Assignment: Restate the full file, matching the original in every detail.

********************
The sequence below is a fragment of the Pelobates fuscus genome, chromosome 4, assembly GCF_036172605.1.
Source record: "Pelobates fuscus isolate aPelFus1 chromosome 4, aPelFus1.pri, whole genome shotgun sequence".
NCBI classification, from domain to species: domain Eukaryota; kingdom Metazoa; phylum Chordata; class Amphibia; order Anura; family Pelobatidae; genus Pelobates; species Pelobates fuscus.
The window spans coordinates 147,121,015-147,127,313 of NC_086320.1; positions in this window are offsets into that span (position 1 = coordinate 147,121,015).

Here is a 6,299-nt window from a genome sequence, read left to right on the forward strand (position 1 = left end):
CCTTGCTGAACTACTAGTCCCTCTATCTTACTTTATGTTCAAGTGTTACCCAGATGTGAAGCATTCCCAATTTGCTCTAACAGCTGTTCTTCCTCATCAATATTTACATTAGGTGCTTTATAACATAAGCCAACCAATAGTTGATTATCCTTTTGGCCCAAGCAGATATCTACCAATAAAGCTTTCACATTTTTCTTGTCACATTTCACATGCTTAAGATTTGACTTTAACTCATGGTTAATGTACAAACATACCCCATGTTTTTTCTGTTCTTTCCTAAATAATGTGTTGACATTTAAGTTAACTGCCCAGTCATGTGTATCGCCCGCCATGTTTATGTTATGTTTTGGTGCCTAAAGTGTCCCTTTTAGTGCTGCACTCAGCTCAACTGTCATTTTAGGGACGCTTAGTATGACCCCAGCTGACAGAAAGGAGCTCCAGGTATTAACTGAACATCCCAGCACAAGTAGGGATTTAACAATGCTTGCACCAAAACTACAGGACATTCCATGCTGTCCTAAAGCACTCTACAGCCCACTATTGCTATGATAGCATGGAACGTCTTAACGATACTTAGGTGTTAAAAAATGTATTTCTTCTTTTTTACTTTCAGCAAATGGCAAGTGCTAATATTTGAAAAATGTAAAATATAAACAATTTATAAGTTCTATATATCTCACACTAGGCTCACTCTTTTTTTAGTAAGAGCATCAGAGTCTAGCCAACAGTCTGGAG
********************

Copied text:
The sequence below is a fragment of the Pelobates fuscus genome, chromosome 4, assembly GCF_036172605.1.
Source record: "Pelobates fuscus isolate aPelFus1 chromosome 4, aPelFus1.pri, whole genome shotgun sequence".
NCBI classification, from domain to species: domain Eukaryota; kingdom Metazoa; phylum Chordata; class Amphibia; order Anura; family Pelobatidae; genus Pelobates; species Pelobates fuscus.
The window spans coordinates 147,121,015-147,127,313 of NC_086320.1; positions in this window are offsets into that span (position 1 = coordinate 147,121,015).

Here is a 6,299-nt window from a genome sequence, read left to right on the forward strand (position 1 = left end):
CCTTGCTGAACTACTAGTCCCTCTATCTTACTTTATGTTCAAGTGTTACCCAGATGTGAAGCATTCCCAATTTGCTCTAACAGCTGTTCTTCCTCATCAATATTTACATTAGGTGCTTTATAACATAAGCCAACCAATAGTTGATTATCCTTTTGGCCCAAGCAGATATCTACCAATAAAGCTTTCACATTTTTCTTGTCACATTTCACATGCTTAAGATTTGACTTTAACTCATGGTTAATGTACAAACATACCCCATGTTTTTTCTGTTCTTTCCTAAATAATGTGTTGACATTTAAGTTAACTGCCCAGTCATGTGTATCGCCCGCCATGTTTATGTTATGTTTTGGTGCCTAAAGTGTCCCTTTTAGTGCTGCACTCAGCTCAACTGTCATTTTAGGGACGCTTAGTATGACCCCAGCTGACAGAAAGGAGCTCCAGGTATTAACTGAACATCCCAGCACAAGTAGGGATTTAACAATGCTTGCACCAAAACTACAGGACATTCCATGCTGTCCTAAAGCACTCTACAGCCCACTATTGCTATGATAGCATGGAACGTCTTAACGATACTTAGGTGTTAAAAAATGTATTTCTTCTTTTTTACTTTCAGCAAATGGCAAGTGCTAATATTTGAAAAATGTAAAATATAAACAATTTATAAGTTCTATATATCTCACACTAGGCTCACTCTTTTTTTAGTAAGAGCATCAGAGTCTAGCCAACAGTCTGGAG